This occurs as a Compensatory process perhaps more frequently than is usually supposed. There is evidence to show that in persons who go to reside in high altitudes, the chest increases in size, the greater-requirements of the attentuated air apparently inducing increased respiratory movement and by degrees a permanent enlargement of the lung. It is also probable that in cases of phthisis which recover with loss of a certain portion of lung substance, the loss may be partly made good by a true hypertrophy of the lung, although there is also observed in such cases an emphysema by which the space is filled up without a proper hypertrophy. Hypertrophy in cases of phthisis will be promoted by residence at a high altitude.

An unequivocal compensatory hypertrophy of the lung occurs in consequence of atelectasis. There may be in this case a great enlargement of the expanded lung so as partly to fill the place of the non-expanded part. In such cases there is not probably any numerical increase of lung alveoli, but these are enlarged, their walls expanded, and the capillaries elongated or multiplied.

A case occurred to the author which distinctly manifested the characters mentioned above. The left lung was of very small dimensions, especially the upper lobe, which appeared merely as a membranous structure in which dilated bronchi could be felt. There was no pigment in this lobe, and not a trace of lung parenchyma. The lower lobe contained the ordinary carbonaceous pigment in limited amount, and was greatly reduced in size.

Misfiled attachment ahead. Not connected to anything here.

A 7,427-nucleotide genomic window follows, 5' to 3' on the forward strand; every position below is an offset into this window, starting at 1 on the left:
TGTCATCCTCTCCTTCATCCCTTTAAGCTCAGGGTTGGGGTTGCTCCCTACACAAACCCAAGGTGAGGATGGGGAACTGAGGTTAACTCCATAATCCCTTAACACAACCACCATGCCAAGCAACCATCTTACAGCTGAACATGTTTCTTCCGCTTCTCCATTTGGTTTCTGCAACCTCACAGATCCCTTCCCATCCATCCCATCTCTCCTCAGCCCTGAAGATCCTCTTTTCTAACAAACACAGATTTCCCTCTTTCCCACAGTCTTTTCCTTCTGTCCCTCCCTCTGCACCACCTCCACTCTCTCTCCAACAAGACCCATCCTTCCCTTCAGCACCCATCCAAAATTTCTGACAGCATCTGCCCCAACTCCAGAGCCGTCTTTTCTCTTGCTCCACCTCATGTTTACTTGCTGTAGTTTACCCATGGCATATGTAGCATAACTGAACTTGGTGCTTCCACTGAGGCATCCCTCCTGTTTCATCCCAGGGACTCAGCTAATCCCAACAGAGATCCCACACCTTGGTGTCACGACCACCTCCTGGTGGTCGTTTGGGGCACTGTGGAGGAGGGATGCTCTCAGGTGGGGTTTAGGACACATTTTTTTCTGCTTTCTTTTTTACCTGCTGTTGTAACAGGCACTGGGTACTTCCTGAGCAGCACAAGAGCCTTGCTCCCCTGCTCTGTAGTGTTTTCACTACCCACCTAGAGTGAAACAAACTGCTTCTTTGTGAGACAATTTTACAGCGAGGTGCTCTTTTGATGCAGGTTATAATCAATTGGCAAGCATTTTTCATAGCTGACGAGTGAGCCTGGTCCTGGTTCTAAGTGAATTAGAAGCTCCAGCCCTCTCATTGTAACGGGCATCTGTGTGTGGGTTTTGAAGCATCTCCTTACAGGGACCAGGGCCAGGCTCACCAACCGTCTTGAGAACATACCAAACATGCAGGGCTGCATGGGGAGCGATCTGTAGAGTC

The right lung was of very unusual volume, extending across the middle line, so that its edge reached beyond the left nipple. The enlargement seemed to be due to an addition of lung tissue which threw forward the anterior parts. The supraclavicular part of the lung was normal, and its anterior border indicated the position of the normal anterior margin. Below and beyond this, however, the lung extended into the other half of the chest. This part of the lung had not the appearances of emphysema, but was bulky and consisted of sound pulmonary tissue. The right ventricle of the heart was greatly enlarged, and the pulmonary artery showed a remarkable thickening of its wall, there being scarcely any difference between it and the aorta.

The absence of pulmonary tissue in the upper lobe of the left lung indicated that the collapse had been of long standing, and the entire absence of pigment showed that if not congenital it had occurred in very early life. The enlargement of the right lung was thus compensatory, dating from a period when the organ was in a state of growth. The compensation seems to have been somewhat effective, as the person lived to the age of 46, and it was only during the later months of his life that he suffered from serious dyspnoea, followed by signs of venous engorgement. The remarkable thickening of the pulmonary artery without any appearance of atheroma, also seems to point to a compensatory hypertrophy of the right ventricle during the period of growth, the vessel in its growth accommodating itself to the increased blood-pressure. It may be added that the left pulmonary artery had only about a third of the calibre of the right, but the main bronchus was of equal size on the two sides. A somewhat similar case is described by Recklinghausen.


Coats, Lect. to pract., 1888; Schuchakdt und Recklinghausen, Virch. Arch., ci., 1885, p. 71.